MELBOURNE, AUSTRALIA – The investigation into a surcharge imposed by GrainCorp on its customers has ended, the Australian Competition and Consumer Commission (ACCC) said on Dec. 20.
The surcharge had applied to customers outloading grain delivered by rail from GrainCorp’s upcountry storage and handling facilities to rival port terminals. GrainCorp removed the A$2.50 per tonne surcharge, effective Oct. 1.
The ACCC had been investigating whether the imposition of the surcharge increased the cost of sending grain to wheat ports operated by GrainCorp’s rivals and was anti-competitive, after industry participants raised concerns during the ACCC’s exemption assessment process for Port Kembla port terminals.
Given the scale of GrainCorp’s operations, the ACCC was concerned that the surcharge could affect competition along grain supply chains, particularly at a time when new entrants are establishing their facilities at Port Kembla and Newcastle.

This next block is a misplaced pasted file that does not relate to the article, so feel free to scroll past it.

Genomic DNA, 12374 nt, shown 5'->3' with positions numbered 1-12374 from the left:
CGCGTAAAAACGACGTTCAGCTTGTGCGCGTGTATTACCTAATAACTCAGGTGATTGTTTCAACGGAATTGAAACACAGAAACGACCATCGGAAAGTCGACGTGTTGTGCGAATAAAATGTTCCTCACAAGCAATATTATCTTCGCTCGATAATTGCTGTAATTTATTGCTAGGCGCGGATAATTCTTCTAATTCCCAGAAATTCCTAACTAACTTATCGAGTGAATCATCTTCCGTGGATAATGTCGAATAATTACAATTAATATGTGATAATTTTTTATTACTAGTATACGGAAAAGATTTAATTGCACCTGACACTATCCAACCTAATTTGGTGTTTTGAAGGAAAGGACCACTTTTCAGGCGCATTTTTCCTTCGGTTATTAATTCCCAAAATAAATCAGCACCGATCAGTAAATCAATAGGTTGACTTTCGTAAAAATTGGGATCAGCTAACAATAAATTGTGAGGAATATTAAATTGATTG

“The ACCC notes GrainCorp’s decision to remove the surcharge, and therefore does not intend to investigate this issue further,” said Mick Keogh, commissioner of the ACCC. “Discriminatory practices by large, vertically integrated organizations have the potential to distort competition in supply chains. The ACCC will continue to monitor the actions of major players in the grains industry, and throughout the agriculture sector, for possible anti-competitive conduct in agricultural supply chains.”
GrainCorp operates the largest network of grain port terminals and upcountry storage and handling facilities on the east coast of Australia.